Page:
A rare Francisco De Goya find, currently on loan from the Frick Collection in New York.
Francisco De Goya is probably one of those painters you should have heard of. He’s Spanish, the Painter for the Court of the Spanish King, Charles IV (though according to Wikipedia, Charles’s wife Louisa was the one who had the real power, thus she was placed at the center of one of his portraits of the royal family.
Somewhere between 1792 and 1793, De Goya started to go deaf for reasons that became unclear. This influenced his paintings. Though I personally struggled to figure out how, it turns out he became withdrawn and introspect as a result. (Again, hat tip to Wikipedia). It was during this time, he painted the Duke of Osuna.
The Duke, who I believe was the 10th Duke of Osuna (and a has a paragraph long name) was a rich guy, who wanted his picture painted by the last of the great Masters. No big surprise. What is a big surprise though, if you’re in Southern California, is that you get to see it at the Norton Simon Museum through March of next year, as it is on loan from the Frick Collection of New York.
Apparently, the Norton Simon and the Frick Collection have been swapping items from their permanent collections, so every once in a while something special comes our way. So here it is.
Now, this is the picture of course. And it’s lovely to look at…here. But, the point of Art isn’t just to marvel at the image, bask in the detail, the style and the color. It’s also to stand in the presence of this living, breathing thing. To stand there, and look, knowing the the Artist was right where you are, and that you are looking at the exact thing he or she did.
So yeah, I’ve put up a picture of the painting, but it’s nothing compared to going there and seeing it yourself.
Also, don’t think you’re plopping down ten bucks just to see the one painting. The Norton Simon has been good enough to bring in a number of De Goya prints from the Frick, to keep the Duke company. There is also another De Goya hanging alongside, although it’s not clear to me if that’s from the Frick as well, or another member of the Norton Simon’s permanent collection.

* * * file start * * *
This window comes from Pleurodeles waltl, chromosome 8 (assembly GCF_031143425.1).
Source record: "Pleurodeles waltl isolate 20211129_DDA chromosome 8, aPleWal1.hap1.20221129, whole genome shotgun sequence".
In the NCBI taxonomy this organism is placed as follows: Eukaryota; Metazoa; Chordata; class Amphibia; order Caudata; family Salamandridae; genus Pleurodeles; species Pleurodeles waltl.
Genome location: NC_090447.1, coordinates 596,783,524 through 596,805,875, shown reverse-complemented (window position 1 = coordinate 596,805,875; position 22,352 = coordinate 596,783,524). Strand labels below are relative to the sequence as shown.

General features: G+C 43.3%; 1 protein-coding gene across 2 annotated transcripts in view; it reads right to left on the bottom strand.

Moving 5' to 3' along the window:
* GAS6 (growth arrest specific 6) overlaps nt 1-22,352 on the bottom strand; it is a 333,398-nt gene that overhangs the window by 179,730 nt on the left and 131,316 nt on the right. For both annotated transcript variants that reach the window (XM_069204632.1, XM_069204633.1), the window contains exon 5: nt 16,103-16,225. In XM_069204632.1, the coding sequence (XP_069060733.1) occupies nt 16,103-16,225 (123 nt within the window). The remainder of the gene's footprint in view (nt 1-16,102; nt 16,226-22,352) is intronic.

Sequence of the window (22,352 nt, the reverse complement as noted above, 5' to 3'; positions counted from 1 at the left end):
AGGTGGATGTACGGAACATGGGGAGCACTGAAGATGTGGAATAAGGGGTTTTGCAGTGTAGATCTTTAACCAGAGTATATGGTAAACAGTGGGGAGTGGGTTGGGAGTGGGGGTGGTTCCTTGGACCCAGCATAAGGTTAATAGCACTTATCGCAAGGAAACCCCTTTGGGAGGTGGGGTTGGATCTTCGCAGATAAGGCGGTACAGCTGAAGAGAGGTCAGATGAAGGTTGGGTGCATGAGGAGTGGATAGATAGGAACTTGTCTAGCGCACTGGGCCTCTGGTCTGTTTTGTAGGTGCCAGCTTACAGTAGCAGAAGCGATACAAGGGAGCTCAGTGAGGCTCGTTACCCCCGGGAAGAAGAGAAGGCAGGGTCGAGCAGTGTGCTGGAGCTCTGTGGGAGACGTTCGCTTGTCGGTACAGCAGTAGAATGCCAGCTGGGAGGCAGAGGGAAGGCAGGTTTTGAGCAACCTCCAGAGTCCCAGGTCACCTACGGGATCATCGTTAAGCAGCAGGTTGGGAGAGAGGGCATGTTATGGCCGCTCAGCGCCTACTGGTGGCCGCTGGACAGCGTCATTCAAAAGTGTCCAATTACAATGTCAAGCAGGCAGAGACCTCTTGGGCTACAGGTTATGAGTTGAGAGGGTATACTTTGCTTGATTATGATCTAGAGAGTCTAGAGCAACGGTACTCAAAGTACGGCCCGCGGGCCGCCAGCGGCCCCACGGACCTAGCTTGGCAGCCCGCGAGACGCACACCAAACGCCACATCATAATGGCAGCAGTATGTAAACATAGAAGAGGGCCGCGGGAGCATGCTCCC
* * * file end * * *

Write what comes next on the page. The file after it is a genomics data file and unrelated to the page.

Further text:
Anyway, this is how Art works, especially removed from the comfy confines and established collections of the East Coast. If it comes out here, take a moment and go see it.
IMPORTANT SAFETY TIP, PEOPLE: Just go in knowing that the De Goya Prints are in one are, and the Duke all the way in another area. There is some signage telling you where to go, and it’s not like it’s a hike up the Andes or anything.
PARKING: Tremendous. The Norton Simon Museum has it’s own massive lot, and it’s free of charge. Just pull in and park. Perfect. It fills up decently fast, especially on the weekends, but there are several levels to the lot. I have yet to come by and not find a space. I suppose you can park along Colorado if you have to, but I don’t think you’ll have to.
The Norton Simon Museum
411 West Colorado Boulevard
Pasadena, CA 91105-1825
Monday: 12:00 noon – 6:00 p.m.
Wednesday-Sunday:12:00 noon – 6:00 p.m.
The Museum Store, Cafe and Gardens close 15 minutes prior to the Museum closing.
Seniors (ages 62 and above): $7.00
Children (ages 18 and under): Free
Students with valid I.D.: Free
Museum Members: Free
Active Military Personnel with valid I.D.: Free
Acoustiguide Audio Tour: $3.00 per unit/Free for Members
Admission is free for all visitors the first Friday of every month from 6:00 to 9:00 p.m. Unless otherwise stated, events are free with admission and no reservations are required. Click here for a list of local museums’ free day schedule.